Picture: REUTERS/YUYA SHINO
Picture: REUTERS/YUYA SHINO

I followed Tito Mboweni’s budget speech carefully, particularly the ways he proposes to cut the public sector wage bill. He specifically said government “tabled an agenda item on the management of the public service wage bill at the public service co-ordinating bargaining council”. 

This merely means the finance ministry has asked that an item be placed on the bargaining council’s agenda for deliberation some time in future. There is no indication when this will be debated, and no certainty that it will be accepted.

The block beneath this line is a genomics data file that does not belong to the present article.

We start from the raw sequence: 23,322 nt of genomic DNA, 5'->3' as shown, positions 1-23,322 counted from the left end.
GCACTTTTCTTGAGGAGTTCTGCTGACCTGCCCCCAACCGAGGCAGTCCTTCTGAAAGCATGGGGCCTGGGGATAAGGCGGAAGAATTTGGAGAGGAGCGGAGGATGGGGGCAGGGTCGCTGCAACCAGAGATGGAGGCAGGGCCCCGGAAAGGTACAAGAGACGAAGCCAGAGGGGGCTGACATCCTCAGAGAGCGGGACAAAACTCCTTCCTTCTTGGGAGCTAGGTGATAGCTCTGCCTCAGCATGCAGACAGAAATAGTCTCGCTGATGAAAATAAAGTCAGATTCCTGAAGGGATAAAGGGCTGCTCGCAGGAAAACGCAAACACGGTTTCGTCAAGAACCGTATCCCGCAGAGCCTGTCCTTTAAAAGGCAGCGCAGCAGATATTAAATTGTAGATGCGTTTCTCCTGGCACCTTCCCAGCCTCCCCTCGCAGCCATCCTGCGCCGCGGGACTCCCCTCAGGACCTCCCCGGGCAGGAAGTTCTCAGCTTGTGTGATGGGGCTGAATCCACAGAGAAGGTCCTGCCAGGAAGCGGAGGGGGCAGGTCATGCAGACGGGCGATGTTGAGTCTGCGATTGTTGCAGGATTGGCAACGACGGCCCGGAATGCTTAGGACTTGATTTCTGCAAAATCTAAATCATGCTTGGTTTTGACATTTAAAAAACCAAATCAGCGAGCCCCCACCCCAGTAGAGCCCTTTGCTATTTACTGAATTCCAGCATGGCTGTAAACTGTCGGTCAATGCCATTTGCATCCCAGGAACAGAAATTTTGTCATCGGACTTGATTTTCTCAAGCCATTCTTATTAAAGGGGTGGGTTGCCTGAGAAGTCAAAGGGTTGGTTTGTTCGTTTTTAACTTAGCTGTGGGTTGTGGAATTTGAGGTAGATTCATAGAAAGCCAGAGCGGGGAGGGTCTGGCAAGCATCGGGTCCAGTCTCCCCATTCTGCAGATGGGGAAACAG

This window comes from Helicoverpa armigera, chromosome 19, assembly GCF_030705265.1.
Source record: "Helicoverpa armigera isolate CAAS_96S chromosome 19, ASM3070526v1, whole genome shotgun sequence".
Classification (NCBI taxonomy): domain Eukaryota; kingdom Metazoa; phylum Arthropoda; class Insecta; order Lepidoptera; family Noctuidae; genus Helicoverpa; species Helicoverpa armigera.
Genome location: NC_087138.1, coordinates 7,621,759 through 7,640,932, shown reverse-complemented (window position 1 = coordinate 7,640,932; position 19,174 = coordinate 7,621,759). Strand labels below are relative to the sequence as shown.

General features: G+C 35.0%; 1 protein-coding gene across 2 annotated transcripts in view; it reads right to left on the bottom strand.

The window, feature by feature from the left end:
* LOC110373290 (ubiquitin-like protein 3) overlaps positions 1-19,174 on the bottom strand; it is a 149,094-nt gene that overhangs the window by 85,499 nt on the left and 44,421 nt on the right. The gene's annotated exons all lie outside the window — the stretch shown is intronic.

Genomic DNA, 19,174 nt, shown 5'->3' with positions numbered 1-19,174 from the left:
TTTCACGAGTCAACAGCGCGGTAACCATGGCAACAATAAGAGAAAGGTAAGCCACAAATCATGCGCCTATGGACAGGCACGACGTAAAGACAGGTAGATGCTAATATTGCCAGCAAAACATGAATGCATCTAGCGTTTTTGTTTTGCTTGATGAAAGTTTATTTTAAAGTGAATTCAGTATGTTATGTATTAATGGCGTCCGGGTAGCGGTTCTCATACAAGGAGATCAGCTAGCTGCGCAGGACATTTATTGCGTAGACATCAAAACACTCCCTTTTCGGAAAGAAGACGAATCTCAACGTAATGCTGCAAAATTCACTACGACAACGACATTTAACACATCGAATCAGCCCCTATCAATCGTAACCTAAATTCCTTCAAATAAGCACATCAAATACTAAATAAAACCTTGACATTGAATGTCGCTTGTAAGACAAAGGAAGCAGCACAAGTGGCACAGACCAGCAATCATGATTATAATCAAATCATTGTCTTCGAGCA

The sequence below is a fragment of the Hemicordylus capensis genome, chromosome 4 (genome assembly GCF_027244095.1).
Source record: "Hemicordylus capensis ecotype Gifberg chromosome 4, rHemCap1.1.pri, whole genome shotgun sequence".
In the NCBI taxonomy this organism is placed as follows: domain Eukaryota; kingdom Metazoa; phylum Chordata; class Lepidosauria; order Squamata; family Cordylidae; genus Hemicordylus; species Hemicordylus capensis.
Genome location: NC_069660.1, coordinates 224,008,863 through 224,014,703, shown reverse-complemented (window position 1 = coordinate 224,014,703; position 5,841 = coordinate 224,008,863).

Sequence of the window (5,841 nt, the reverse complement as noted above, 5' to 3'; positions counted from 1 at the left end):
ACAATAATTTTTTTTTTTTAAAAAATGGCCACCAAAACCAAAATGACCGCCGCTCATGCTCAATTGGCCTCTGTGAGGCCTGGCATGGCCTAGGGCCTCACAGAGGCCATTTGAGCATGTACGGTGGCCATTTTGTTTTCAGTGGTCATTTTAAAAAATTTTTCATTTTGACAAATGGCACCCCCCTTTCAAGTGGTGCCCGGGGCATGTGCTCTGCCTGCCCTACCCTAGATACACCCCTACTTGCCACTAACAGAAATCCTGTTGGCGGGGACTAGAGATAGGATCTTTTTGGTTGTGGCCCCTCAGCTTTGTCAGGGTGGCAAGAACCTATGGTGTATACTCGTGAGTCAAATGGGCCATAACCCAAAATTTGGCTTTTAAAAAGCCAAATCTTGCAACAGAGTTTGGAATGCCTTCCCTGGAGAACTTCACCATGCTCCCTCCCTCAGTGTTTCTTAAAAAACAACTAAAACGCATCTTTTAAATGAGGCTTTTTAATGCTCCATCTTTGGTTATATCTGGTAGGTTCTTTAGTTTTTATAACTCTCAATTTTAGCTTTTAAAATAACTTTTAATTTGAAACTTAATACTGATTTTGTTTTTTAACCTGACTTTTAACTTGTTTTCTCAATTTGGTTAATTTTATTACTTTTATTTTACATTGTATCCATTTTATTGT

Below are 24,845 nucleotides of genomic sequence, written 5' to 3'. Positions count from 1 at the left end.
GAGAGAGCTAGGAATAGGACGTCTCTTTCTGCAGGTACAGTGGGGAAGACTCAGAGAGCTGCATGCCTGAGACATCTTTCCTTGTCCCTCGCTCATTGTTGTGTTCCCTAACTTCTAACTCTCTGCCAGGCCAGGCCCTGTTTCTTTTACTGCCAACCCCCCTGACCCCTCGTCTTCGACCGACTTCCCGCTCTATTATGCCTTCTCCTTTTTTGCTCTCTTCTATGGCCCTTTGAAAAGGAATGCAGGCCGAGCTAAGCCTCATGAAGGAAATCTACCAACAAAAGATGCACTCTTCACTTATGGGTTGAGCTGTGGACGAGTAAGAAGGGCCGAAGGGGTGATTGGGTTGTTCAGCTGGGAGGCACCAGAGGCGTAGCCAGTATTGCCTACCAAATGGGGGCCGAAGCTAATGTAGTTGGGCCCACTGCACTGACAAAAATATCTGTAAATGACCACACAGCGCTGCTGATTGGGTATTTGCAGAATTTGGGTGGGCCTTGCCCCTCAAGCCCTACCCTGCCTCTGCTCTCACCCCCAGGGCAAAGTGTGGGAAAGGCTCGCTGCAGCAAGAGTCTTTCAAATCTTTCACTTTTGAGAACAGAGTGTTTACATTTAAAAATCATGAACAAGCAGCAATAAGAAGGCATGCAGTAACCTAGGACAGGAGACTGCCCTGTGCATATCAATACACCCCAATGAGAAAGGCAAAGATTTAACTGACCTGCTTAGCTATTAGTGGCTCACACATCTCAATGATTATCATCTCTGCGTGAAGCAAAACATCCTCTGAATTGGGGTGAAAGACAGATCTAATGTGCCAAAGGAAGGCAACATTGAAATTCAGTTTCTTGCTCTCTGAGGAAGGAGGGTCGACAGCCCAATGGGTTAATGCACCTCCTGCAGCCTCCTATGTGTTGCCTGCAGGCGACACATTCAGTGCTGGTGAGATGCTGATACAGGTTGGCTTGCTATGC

On the strength of that statement, Mboweni was hoping to appease the international community, but it is not so easily fooled.

A possible agenda item at some unspecified date in future means absolutely nothing.

In light of the trade unions’ negative response to the idea, we can expect nothing to happen at all.

Mboweni went on to state that the government “will propose a new law to stop excessive salaries in these public entities”. Once again this is pie in the sky, and even if the intention is there we know from experience that legislation sometimes takes up to a decade to be passed.

If we rely on ministerial statements the country could go down the sewer before there is any action.

Michael Bagraim, MP
DA deputy employment & labour spokesperson

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Picture: REUTERS/YUYA SHINO
Picture: REUTERS/YUYA SHINO

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